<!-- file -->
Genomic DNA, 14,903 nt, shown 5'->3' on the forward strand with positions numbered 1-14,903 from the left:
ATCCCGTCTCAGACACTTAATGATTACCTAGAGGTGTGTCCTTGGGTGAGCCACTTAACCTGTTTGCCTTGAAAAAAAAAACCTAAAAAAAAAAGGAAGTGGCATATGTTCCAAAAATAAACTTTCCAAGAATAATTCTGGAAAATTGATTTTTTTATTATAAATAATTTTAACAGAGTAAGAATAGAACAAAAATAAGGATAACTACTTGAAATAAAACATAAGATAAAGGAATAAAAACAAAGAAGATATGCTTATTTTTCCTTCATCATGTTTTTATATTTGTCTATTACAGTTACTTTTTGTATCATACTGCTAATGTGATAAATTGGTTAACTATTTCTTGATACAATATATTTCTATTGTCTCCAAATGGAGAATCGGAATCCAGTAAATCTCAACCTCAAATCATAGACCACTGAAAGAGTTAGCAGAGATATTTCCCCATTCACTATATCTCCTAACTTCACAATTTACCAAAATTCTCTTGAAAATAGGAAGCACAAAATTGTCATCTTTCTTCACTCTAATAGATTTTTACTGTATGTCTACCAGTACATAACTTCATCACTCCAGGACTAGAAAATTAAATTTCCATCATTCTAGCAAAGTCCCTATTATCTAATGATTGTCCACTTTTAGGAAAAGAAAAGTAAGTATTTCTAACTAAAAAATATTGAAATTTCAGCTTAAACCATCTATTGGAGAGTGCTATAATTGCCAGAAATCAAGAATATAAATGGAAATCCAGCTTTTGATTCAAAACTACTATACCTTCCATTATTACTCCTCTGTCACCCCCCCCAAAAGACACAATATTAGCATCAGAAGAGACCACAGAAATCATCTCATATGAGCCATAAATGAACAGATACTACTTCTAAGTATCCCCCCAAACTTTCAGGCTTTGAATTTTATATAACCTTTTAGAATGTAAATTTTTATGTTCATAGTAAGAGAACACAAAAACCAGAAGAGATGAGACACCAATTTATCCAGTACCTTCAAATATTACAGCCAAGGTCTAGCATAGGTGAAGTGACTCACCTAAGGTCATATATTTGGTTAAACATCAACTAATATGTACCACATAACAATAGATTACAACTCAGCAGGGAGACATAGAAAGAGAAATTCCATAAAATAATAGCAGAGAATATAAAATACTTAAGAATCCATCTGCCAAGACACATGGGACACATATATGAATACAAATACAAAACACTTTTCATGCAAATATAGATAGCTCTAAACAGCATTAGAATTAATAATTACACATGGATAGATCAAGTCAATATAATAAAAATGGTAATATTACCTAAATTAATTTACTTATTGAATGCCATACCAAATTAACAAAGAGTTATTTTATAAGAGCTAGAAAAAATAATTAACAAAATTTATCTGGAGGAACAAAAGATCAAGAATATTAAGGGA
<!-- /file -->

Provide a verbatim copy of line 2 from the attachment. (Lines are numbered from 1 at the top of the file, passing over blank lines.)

ATCCCGTCTCAGACACTTAATGATTACCTAGAGGTGTGTCCTTGGGTGAGCCACTTAACCTGTTTGCCTTGAAAAAAAAAACCTAAAAAAAAAAGGAAGTGGCATATGTTCCAAAAATAAACTTTCCAAGAATAATTCTGGAAAATTGATTTTTTTATTATAAATAATTTTAACAGAGTAAGAATAGAACAAAAATAAGGATAACTACTTGAAATAAAACATAAGATAAAGGAATAAAAACAAAGAAGATATGCTTATTTTTCCTTCATCATGTTTTTATATTTGTCTATTACAGTTACTTTTTGTATCATACTGCTAATGTGATAAATTGGTTAACTATTTCTTGATACAATATATTTCTATTGTCTCCAAATGGAGAATCGGAATCCAGTAAATCTCAACCTCAAATCATAGACCACTGAAAGAGTTAGCAGAGATATTTCCCCATTCACTATATCTCCTAACTTCACAATTTACCAAAATTCTCTTGAAAATAGGAAGCACAAAATTGTCATCTTTCTTCACTCTAATAGATTTTTACTGTATGTCTACCAGTACATAACTTCATCACTCCAGGACTAGAAAATTAAATTTCCATCATTCTAGCAAAGTCCCTATTATCTAATGATTGTCCACTTTTAGGAAAAGAAAAGTAAGTATTTCTAACTAAAAAATATTGAAATTTCAGCTTAAACCATCTATTGGAGAGTGCTATAATTGCCAGAAATCAAGAATATAAATGGAAATCCAGCTTTTGATTCAAAACTACTATACCTTCCATTATTACTCCTCTGTCACCCCCCCCAAAAGACACAATATTAGCATCAGAAGAGACCACAGAAATCATCTCATATGAGCCATAAATGAACAGATACTACTTCTAAGTATCCCCCCAAACTTTCAGGCTTTGAATTTTATATAACCTTTTAGAATGTAAATTTTTATGTTCATAGTAAGAGAACACAAAAACCAGAAGAGATGAGACACCAATTTATCCAGTACCTTCAAATATTACAGCCAAGGTCTAGCATAGGTGAAGTGACTCACCTAAGGTCATATATTTGGTTAAACATCAACTAATATGTACCACATAACAATAGATTACAACTCAGCAGGGAGACATAGAAAGAGAAATTCCATAAAATAATAGCAGAGAATATAAAATACTTAAGAATCCATCTGCCAAGACACATGGGACACATATATGAATACAAATACAAAACACTTTTCATGCAAATATAGATAGCTCTAAACAGCATTAGAATTAATAATTACACATGGATAGATCAAGTCAATATAATAAAAATGGTAATATTACCTAAATTAATTTACTTATTGAATGCCATACCAAATTAACAAAGAGTTATTTTATAAGAGCTAGAAAAAATAATTAACAAAATTTATCTGGAGGAACAAAAGATCAAGAATATTAAGGGA